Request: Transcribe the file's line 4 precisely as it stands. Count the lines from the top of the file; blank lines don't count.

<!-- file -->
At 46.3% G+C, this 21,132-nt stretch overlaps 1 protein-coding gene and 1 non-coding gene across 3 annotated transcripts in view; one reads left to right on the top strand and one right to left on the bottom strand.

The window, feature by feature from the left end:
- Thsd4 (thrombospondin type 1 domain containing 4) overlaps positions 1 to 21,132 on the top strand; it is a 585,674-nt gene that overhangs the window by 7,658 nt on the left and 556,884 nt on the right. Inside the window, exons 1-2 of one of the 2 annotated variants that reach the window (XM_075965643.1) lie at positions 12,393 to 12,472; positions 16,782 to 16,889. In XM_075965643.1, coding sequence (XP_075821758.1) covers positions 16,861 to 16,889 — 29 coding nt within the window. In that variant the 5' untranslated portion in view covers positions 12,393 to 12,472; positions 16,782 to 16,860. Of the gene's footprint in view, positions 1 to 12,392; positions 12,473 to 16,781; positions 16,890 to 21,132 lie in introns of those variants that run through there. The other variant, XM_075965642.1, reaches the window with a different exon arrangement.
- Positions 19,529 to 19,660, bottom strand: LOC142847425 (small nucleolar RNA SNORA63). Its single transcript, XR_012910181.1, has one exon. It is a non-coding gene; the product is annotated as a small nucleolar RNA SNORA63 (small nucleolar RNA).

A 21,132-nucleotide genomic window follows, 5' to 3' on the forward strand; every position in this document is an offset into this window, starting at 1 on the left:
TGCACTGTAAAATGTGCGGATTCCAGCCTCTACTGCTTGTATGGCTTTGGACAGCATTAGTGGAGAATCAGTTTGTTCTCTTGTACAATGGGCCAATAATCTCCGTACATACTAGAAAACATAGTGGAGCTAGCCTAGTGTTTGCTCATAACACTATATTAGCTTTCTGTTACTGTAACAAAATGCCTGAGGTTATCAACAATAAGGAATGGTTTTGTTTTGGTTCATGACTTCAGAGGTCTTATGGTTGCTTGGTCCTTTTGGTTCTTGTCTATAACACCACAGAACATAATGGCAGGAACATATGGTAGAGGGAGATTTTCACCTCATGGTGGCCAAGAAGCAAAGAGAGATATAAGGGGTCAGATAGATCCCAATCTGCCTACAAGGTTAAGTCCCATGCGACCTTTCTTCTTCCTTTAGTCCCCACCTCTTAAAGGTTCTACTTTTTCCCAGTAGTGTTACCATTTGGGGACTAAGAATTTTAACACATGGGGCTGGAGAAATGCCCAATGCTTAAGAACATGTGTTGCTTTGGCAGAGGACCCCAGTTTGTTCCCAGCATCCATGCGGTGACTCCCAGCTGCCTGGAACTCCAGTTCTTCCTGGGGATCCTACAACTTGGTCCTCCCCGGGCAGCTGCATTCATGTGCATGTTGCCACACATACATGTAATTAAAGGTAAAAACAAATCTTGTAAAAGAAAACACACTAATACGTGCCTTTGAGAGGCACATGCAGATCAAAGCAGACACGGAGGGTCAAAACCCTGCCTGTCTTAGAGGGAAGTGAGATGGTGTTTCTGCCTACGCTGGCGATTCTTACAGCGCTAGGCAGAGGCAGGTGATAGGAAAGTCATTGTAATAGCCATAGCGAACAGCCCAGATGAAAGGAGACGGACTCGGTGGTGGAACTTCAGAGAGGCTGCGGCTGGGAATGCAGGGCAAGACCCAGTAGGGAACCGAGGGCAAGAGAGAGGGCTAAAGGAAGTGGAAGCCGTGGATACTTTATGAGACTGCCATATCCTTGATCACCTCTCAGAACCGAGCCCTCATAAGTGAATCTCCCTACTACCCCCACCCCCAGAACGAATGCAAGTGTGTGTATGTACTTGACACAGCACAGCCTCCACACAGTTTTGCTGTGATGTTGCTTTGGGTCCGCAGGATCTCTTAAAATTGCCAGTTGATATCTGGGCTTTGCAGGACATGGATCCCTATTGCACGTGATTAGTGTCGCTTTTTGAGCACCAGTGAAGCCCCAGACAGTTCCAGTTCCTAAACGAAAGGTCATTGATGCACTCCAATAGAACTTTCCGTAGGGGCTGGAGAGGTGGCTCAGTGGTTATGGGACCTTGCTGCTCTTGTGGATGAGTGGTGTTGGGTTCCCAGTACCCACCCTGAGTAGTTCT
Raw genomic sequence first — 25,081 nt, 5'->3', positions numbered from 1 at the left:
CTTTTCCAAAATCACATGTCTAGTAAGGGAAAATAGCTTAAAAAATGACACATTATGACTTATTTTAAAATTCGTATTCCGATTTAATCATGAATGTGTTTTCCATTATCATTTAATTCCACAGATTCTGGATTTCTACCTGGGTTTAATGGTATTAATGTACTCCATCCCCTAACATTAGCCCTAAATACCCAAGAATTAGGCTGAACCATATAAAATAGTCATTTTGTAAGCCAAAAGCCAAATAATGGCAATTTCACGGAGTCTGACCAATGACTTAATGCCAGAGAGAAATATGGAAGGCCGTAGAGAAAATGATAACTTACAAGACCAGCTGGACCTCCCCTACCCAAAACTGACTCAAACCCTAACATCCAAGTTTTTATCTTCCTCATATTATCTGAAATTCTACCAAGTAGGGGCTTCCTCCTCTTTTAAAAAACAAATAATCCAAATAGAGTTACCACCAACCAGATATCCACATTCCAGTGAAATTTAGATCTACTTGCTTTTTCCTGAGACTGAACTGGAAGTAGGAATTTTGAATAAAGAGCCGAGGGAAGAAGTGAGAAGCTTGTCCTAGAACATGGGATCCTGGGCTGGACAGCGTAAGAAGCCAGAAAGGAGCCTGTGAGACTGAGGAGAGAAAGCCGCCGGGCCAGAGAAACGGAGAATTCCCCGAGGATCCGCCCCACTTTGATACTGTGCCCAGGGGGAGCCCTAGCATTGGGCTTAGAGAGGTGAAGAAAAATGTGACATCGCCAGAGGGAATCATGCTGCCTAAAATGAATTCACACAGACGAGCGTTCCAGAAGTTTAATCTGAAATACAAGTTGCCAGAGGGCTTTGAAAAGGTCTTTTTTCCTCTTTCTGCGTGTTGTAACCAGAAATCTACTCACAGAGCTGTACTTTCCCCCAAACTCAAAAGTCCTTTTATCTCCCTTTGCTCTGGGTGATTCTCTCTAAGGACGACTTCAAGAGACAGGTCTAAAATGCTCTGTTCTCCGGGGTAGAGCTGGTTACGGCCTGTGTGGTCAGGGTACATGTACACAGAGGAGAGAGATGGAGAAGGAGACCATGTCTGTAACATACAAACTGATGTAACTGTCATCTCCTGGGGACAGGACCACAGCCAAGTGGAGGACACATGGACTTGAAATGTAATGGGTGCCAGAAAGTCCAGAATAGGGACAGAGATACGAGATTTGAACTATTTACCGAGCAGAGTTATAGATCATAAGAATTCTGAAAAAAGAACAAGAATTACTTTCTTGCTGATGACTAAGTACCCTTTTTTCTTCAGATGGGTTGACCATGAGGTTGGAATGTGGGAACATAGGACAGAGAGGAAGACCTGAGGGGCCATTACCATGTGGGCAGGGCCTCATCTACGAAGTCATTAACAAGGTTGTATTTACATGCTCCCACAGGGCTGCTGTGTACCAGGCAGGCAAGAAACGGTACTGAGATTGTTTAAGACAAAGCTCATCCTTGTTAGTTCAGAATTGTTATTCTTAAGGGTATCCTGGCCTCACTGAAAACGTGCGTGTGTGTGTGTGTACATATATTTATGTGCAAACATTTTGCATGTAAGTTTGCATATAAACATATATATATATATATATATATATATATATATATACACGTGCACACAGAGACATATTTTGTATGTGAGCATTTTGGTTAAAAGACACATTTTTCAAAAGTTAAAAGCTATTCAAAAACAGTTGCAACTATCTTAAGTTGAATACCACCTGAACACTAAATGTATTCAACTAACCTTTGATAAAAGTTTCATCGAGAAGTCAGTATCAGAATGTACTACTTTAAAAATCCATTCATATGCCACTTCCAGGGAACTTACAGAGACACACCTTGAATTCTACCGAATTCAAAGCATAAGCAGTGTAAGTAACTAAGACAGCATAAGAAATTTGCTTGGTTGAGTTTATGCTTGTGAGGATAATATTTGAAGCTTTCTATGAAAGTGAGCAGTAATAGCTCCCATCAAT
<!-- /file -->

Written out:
- Positions 19,529 to 19,660, bottom strand: LOC142847425 (small nucleolar RNA SNORA63). Its single transcript, XR_012910181.1, has one exon. It is a non-coding gene; the product is annotated as a small nucleolar RNA SNORA63 (small nucleolar RNA).